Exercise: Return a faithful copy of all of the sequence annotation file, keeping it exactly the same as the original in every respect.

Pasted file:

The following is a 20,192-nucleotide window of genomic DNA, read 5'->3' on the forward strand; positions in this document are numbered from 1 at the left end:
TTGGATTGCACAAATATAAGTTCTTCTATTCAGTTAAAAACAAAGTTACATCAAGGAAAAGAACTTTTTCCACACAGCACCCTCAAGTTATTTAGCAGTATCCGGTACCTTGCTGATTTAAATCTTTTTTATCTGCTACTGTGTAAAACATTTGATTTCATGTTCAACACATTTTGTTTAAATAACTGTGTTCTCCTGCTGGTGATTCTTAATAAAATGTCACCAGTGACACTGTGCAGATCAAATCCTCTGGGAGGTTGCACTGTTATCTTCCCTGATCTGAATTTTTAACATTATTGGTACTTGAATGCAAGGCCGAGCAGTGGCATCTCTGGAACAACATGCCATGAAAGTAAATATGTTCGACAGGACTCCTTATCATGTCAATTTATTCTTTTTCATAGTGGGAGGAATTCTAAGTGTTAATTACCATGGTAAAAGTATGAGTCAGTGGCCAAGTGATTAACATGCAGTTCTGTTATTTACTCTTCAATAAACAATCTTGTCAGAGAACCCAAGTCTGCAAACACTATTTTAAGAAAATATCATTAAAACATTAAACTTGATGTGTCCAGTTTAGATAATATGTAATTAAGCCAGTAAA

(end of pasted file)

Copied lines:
The following is a 20,192-nucleotide window of genomic DNA, read 5'->3' on the forward strand; positions in this document are numbered from 1 at the left end:
TTGGATTGCACAAATATAAGTTCTTCTATTCAGTTAAAAACAAAGTTACATCAAGGAAAAGAACTTTTTCCACACAGCACCCTCAAGTTATTTAGCAGTATCCGGTACCTTGCTGATTTAAATCTTTTTTATCTGCTACTGTGTAAAACATTTGATTTCATGTTCAACACATTTTGTTTAAATAACTGTGTTCTCCTGCTGGTGATTCTTAATAAAATGTCACCAGTGACACTGTGCAGATCAAATCCTCTGGGAGGTTGCACTGTTATCTTCCCTGATCTGAATTTTTAACATTATTGGTACTTGAATGCAAGGCCGAGCAGTGGCATCTCTGGAACAACATGCCATGAAAGTAAATATGTTCGACAGGACTCCTTATCATGTCAATTTATTCTTTTTCATAGTGGGAGGAATTCTAAGTGTTAATTACCATGGTAAAAGTATGAGTCAGTGGCCAAGTGATTAACATGCAGTTCTGTTATTTACTCTTCAATAAACAATCTTGTCAGAGAACCCAAGTCTGCAAACACTATTTTAAGAAAATATCATTAAAACATTAAACTTGATGTGTCCAGTTTAGATAATATGTAATTAAGCCAGTAAA